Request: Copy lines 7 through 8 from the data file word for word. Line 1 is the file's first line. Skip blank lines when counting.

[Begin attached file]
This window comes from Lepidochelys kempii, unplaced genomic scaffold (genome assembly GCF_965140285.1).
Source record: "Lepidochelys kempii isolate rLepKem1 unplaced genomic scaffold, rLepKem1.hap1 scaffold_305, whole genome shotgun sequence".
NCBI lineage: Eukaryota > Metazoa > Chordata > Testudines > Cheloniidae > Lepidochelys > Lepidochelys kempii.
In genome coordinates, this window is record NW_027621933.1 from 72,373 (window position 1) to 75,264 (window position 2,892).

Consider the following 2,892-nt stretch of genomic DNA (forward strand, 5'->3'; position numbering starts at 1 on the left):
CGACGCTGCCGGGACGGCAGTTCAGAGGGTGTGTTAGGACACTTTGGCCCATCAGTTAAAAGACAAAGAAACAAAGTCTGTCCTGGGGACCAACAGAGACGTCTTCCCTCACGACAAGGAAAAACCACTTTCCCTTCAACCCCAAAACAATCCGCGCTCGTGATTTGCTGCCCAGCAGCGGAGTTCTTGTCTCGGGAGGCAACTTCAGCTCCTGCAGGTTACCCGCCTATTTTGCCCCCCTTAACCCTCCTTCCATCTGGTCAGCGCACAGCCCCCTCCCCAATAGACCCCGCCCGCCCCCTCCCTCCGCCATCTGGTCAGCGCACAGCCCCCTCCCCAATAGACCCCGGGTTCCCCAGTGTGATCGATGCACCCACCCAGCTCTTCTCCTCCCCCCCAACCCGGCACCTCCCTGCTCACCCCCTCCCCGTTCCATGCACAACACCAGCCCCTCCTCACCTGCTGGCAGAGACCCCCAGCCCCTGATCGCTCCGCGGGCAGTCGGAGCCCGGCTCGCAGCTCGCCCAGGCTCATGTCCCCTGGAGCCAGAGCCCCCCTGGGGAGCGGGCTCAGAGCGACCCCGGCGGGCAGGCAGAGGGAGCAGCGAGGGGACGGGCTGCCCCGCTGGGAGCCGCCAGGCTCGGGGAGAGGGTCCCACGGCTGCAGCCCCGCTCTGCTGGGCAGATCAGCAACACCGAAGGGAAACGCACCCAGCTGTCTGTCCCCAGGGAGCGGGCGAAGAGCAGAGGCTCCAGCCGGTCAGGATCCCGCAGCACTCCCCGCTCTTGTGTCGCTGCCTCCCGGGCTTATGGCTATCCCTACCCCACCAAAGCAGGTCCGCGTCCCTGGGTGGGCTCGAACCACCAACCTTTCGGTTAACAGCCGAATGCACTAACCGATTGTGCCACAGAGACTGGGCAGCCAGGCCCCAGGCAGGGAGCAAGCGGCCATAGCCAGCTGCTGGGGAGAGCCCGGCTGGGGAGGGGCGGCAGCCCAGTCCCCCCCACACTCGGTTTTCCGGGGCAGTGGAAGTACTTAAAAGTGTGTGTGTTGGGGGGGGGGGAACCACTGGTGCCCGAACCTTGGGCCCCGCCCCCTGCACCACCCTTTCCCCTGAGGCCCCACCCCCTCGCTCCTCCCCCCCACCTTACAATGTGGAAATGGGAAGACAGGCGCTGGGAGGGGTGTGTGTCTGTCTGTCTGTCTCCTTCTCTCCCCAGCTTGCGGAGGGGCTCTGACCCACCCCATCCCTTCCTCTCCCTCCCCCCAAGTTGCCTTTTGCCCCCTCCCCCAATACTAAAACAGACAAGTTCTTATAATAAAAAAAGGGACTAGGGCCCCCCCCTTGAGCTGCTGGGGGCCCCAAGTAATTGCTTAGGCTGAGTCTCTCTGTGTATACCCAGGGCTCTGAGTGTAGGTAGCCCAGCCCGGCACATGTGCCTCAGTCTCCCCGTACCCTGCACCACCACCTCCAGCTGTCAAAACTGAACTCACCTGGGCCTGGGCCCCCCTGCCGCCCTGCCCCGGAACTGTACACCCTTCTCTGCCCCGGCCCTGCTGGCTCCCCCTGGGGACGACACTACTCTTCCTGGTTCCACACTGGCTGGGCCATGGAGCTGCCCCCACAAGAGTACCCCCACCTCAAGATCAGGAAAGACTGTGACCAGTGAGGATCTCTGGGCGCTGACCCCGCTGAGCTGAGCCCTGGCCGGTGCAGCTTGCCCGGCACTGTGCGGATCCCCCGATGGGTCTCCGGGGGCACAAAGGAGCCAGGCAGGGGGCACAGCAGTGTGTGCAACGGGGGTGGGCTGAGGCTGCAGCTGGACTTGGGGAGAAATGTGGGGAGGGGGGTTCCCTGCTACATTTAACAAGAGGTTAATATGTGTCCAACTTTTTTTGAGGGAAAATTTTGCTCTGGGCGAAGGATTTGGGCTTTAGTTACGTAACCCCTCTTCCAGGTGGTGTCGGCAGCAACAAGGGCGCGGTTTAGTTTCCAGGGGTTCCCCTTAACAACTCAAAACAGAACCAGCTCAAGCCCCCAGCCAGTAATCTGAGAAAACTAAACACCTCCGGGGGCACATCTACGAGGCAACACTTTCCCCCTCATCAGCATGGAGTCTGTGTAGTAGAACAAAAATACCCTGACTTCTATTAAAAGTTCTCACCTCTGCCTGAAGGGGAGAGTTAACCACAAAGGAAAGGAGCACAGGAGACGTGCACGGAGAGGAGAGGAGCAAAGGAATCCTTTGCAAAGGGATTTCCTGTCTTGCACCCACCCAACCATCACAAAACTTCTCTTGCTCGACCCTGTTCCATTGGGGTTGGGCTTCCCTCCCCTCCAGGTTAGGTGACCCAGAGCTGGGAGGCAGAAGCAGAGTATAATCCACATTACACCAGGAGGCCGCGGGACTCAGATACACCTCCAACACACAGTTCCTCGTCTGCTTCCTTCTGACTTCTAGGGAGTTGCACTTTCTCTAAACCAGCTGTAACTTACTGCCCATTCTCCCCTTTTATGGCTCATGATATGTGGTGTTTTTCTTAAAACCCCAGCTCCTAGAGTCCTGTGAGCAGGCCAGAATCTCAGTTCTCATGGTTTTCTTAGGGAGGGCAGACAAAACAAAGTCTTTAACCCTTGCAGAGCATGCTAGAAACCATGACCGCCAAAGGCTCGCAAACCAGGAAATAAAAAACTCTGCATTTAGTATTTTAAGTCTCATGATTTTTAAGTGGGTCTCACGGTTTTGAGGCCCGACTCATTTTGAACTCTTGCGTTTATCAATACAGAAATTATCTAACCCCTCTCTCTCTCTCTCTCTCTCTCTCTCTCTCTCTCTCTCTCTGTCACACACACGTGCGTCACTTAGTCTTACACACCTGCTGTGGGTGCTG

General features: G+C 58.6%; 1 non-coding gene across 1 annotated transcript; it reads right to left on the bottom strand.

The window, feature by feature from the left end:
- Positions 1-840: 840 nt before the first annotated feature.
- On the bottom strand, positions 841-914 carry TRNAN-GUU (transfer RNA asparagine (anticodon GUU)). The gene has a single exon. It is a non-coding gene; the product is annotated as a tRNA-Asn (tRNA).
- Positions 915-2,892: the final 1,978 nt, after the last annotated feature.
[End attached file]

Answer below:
General features: G+C 58.6%; 1 non-coding gene across 1 annotated transcript; it reads right to left on the bottom strand.

The window, feature by feature from the left end: